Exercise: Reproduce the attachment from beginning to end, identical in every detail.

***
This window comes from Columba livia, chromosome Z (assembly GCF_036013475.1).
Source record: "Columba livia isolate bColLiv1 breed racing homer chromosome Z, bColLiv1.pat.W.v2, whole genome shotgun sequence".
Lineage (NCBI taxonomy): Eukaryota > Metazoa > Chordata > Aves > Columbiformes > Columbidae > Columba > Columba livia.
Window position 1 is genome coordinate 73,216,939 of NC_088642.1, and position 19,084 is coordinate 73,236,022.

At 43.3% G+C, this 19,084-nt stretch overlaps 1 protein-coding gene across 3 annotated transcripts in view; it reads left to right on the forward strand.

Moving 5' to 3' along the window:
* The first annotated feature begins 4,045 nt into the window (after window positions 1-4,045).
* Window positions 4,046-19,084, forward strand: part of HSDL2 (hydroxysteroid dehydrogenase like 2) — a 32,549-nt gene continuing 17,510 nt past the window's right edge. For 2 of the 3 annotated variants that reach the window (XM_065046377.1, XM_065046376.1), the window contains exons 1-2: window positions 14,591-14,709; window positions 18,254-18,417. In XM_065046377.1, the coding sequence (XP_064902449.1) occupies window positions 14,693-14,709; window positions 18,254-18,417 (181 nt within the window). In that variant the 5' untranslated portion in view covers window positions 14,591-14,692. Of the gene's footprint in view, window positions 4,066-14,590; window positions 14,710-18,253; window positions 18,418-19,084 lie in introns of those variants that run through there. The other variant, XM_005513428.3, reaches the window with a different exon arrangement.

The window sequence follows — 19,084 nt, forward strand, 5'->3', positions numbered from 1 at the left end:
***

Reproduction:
This window comes from Columba livia, chromosome Z (assembly GCF_036013475.1).
Source record: "Columba livia isolate bColLiv1 breed racing homer chromosome Z, bColLiv1.pat.W.v2, whole genome shotgun sequence".
Lineage (NCBI taxonomy): Eukaryota > Metazoa > Chordata > Aves > Columbiformes > Columbidae > Columba > Columba livia.
Window position 1 is genome coordinate 73,216,939 of NC_088642.1, and position 19,084 is coordinate 73,236,022.

At 43.3% G+C, this 19,084-nt stretch overlaps 1 protein-coding gene across 3 annotated transcripts in view; it reads left to right on the forward strand.

Moving 5' to 3' along the window:
* The first annotated feature begins 4,045 nt into the window (after window positions 1-4,045).
* Window positions 4,046-19,084, forward strand: part of HSDL2 (hydroxysteroid dehydrogenase like 2) — a 32,549-nt gene continuing 17,510 nt past the window's right edge. For 2 of the 3 annotated variants that reach the window (XM_065046377.1, XM_065046376.1), the window contains exons 1-2: window positions 14,591-14,709; window positions 18,254-18,417. In XM_065046377.1, the coding sequence (XP_064902449.1) occupies window positions 14,693-14,709; window positions 18,254-18,417 (181 nt within the window). In that variant the 5' untranslated portion in view covers window positions 14,591-14,692. Of the gene's footprint in view, window positions 4,066-14,590; window positions 14,710-18,253; window positions 18,418-19,084 lie in introns of those variants that run through there. The other variant, XM_005513428.3, reaches the window with a different exon arrangement.

The window sequence follows — 19,084 nt, forward strand, 5'->3', positions numbered from 1 at the left end: